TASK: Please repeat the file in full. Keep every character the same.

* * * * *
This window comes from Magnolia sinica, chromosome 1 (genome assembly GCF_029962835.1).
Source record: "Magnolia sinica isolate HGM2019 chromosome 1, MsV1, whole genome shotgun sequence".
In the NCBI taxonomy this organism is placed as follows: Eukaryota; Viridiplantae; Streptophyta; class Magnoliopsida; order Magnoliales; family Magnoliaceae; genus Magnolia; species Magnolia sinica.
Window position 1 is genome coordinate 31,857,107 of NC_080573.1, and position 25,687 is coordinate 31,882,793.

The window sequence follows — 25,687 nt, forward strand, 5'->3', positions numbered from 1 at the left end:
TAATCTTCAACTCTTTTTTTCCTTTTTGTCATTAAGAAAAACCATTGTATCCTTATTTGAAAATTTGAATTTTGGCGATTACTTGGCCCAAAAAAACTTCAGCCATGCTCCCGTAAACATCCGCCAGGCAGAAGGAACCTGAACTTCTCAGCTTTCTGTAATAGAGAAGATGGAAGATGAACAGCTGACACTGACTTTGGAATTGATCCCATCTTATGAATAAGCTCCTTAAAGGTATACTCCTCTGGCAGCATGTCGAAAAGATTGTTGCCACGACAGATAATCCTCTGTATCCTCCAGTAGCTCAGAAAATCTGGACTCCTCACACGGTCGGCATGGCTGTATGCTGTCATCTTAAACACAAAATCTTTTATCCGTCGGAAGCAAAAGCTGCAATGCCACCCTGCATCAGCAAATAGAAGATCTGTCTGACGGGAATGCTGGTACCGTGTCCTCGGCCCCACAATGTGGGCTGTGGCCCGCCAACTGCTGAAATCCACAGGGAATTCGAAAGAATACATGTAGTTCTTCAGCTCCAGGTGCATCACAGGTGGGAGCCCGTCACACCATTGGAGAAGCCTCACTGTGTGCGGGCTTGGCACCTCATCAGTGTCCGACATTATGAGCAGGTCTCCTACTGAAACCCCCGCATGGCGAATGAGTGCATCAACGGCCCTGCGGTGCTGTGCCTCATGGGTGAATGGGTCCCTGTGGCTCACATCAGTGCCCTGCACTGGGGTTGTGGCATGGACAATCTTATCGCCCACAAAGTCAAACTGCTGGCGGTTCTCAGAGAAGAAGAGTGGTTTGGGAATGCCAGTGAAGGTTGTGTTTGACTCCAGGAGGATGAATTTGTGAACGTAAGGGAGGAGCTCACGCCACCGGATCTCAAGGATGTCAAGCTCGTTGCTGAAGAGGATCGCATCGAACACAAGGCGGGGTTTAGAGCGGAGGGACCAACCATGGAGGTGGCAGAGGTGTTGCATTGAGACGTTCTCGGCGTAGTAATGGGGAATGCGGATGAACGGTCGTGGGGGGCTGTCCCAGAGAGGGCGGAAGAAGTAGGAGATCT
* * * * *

This window comes from Magnolia sinica, chromosome 1 (genome assembly GCF_029962835.1).
Source record: "Magnolia sinica isolate HGM2019 chromosome 1, MsV1, whole genome shotgun sequence".
In the NCBI taxonomy this organism is placed as follows: Eukaryota; Viridiplantae; Streptophyta; class Magnoliopsida; order Magnoliales; family Magnoliaceae; genus Magnolia; species Magnolia sinica.
Window position 1 is genome coordinate 31,857,107 of NC_080573.1, and position 25,687 is coordinate 31,882,793.

The window sequence follows — 25,687 nt, forward strand, 5'->3', positions numbered from 1 at the left end:
TAATCTTCAACTCTTTTTTTCCTTTTTGTCATTAAGAAAAACCATTGTATCCTTATTTGAAAATTTGAATTTTGGCGATTACTTGGCCCAAAAAAACTTCAGCCATGCTCCCGTAAACATCCGCCAGGCAGAAGGAACCTGAACTTCTCAGCTTTCTGTAATAGAGAAGATGGAAGATGAACAGCTGACACTGACTTTGGAATTGATCCCATCTTATGAATAAGCTCCTTAAAGGTATACTCCTCTGGCAGCATGTCGAAAAGATTGTTGCCACGACAGATAATCCTCTGTATCCTCCAGTAGCTCAGAAAATCTGGACTCCTCACACGGTCGGCATGGCTGTATGCTGTCATCTTAAACACAAAATCTTTTATCCGTCGGAAGCAAAAGCTGCAATGCCACCCTGCATCAGCAAATAGAAGATCTGTCTGACGGGAATGCTGGTACCGTGTCCTCGGCCCCACAATGTGGGCTGTGGCCCGCCAACTGCTGAAATCCACAGGGAATTCGAAAGAATACATGTAGTTCTTCAGCTCCAGGTGCATCACAGGTGGGAGCCCGTCACACCATTGGAGAAGCCTCACTGTGTGCGGGCTTGGCACCTCATCAGTGTCCGACATTATGAGCAGGTCTCCTACTGAAACCCCCGCATGGCGAATGAGTGCATCAACGGCCCTGCGGTGCTGTGCCTCATGGGTGAATGGGTCCCTGTGGCTCACATCAGTGCCCTGCACTGGGGTTGTGGCATGGACAATCTTATCGCCCACAAAGTCAAACTGCTGGCGGTTCTCAGAGAAGAAGAGTGGTTTGGGAATGCCAGTGAAGGTTGTGTTTGACTCCAGGAGGATGAATTTGTGAACGTAAGGGAGGAGCTCACGCCACCGGATCTCAAGGATGTCAAGCTCGTTGCTGAAGAGGATCGCATCGAACACAAGGCGGGGTTTAGAGCGGAGGGACCAACCATGGAGGTGGCAGAGGTGTTGCATTGAGACGTTCTCGGCGTAGTAATGGGGAATGCGGATGAACGGTCGTGGGGGGCTGTCCCAGAGAGGGCGGAAGAAGTAGGAGATCT